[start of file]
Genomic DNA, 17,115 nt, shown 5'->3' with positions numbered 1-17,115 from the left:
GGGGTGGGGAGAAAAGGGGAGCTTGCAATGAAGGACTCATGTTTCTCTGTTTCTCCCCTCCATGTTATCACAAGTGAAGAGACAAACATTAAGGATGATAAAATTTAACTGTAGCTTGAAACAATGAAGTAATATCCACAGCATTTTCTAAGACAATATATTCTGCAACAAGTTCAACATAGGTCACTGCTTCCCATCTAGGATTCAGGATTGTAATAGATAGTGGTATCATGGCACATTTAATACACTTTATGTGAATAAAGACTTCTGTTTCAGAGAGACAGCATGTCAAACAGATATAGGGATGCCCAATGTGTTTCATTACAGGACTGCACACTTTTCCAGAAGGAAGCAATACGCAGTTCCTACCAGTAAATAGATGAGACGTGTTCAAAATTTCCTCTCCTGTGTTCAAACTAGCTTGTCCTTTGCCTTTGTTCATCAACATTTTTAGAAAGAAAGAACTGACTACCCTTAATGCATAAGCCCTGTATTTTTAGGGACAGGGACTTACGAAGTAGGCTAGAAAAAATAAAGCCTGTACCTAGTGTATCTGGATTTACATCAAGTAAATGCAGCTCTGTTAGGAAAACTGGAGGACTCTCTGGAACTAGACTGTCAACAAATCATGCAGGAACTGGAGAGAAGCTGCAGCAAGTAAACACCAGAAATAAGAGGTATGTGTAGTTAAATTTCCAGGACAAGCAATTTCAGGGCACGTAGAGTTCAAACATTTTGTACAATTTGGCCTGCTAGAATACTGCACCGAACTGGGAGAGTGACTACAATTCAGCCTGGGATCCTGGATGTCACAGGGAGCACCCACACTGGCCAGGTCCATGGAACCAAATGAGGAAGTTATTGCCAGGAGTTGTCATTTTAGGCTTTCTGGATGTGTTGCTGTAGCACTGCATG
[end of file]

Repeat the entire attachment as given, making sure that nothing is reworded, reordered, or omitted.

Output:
Genomic DNA, 17,115 nt, shown 5'->3' with positions numbered 1-17,115 from the left:
GGGGTGGGGAGAAAAGGGGAGCTTGCAATGAAGGACTCATGTTTCTCTGTTTCTCCCCTCCATGTTATCACAAGTGAAGAGACAAACATTAAGGATGATAAAATTTAACTGTAGCTTGAAACAATGAAGTAATATCCACAGCATTTTCTAAGACAATATATTCTGCAACAAGTTCAACATAGGTCACTGCTTCCCATCTAGGATTCAGGATTGTAATAGATAGTGGTATCATGGCACATTTAATACACTTTATGTGAATAAAGACTTCTGTTTCAGAGAGACAGCATGTCAAACAGATATAGGGATGCCCAATGTGTTTCATTACAGGACTGCACACTTTTCCAGAAGGAAGCAATACGCAGTTCCTACCAGTAAATAGATGAGACGTGTTCAAAATTTCCTCTCCTGTGTTCAAACTAGCTTGTCCTTTGCCTTTGTTCATCAACATTTTTAGAAAGAAAGAACTGACTACCCTTAATGCATAAGCCCTGTATTTTTAGGGACAGGGACTTACGAAGTAGGCTAGAAAAAATAAAGCCTGTACCTAGTGTATCTGGATTTACATCAAGTAAATGCAGCTCTGTTAGGAAAACTGGAGGACTCTCTGGAACTAGACTGTCAACAAATCATGCAGGAACTGGAGAGAAGCTGCAGCAAGTAAACACCAGAAATAAGAGGTATGTGTAGTTAAATTTCCAGGACAAGCAATTTCAGGGCACGTAGAGTTCAAACATTTTGTACAATTTGGCCTGCTAGAATACTGCACCGAACTGGGAGAGTGACTACAATTCAGCCTGGGATCCTGGATGTCACAGGGAGCACCCACACTGGCCAGGTCCATGGAACCAAATGAGGAAGTTATTGCCAGGAGTTGTCATTTTAGGCTTTCTGGATGTGTTGCTGTAGCACTGCATG